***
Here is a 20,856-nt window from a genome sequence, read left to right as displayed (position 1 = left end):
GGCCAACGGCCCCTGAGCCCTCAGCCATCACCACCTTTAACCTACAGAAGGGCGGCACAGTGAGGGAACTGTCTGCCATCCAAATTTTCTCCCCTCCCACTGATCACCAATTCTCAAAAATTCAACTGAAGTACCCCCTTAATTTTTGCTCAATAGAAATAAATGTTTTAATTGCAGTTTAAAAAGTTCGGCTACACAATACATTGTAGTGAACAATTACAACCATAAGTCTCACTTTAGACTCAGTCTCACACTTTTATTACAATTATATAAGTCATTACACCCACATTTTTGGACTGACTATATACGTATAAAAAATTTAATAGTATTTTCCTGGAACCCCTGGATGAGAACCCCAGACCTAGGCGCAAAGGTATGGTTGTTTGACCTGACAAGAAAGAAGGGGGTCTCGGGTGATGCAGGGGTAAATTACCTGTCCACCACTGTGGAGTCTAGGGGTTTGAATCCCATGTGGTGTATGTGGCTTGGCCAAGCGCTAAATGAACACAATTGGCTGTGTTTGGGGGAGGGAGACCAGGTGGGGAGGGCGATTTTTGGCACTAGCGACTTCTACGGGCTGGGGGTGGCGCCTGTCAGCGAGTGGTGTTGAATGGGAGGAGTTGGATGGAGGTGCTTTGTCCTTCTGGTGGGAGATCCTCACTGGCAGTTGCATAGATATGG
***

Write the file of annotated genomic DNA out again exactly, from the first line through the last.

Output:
Here is a 20,856-nt window from a genome sequence, read left to right as displayed (position 1 = left end):
GGCCAACGGCCCCTGAGCCCTCAGCCATCACCACCTTTAACCTACAGAAGGGCGGCACAGTGAGGGAACTGTCTGCCATCCAAATTTTCTCCCCTCCCACTGATCACCAATTCTCAAAAATTCAACTGAAGTACCCCCTTAATTTTTGCTCAATAGAAATAAATGTTTTAATTGCAGTTTAAAAAGTTCGGCTACACAATACATTGTAGTGAACAATTACAACCATAAGTCTCACTTTAGACTCAGTCTCACACTTTTATTACAATTATATAAGTCATTACACCCACATTTTTGGACTGACTATATACGTATAAAAAATTTAATAGTATTTTCCTGGAACCCCTGGATGAGAACCCCAGACCTAGGCGCAAAGGTATGGTTGTTTGACCTGACAAGAAAGAAGGGGGTCTCGGGTGATGCAGGGGTAAATTACCTGTCCACCACTGTGGAGTCTAGGGGTTTGAATCCCATGTGGTGTATGTGGCTTGGCCAAGCGCTAAATGAACACAATTGGCTGTGTTTGGGGGAGGGAGACCAGGTGGGGAGGGCGATTTTTGGCACTAGCGACTTCTACGGGCTGGGGGTGGCGCCTGTCAGCGAGTGGTGTTGAATGGGAGGAGTTGGATGGAGGTGCTTTGTCCTTCTGGTGGGAGATCCTCACTGGCAGTTGCATAGATATGG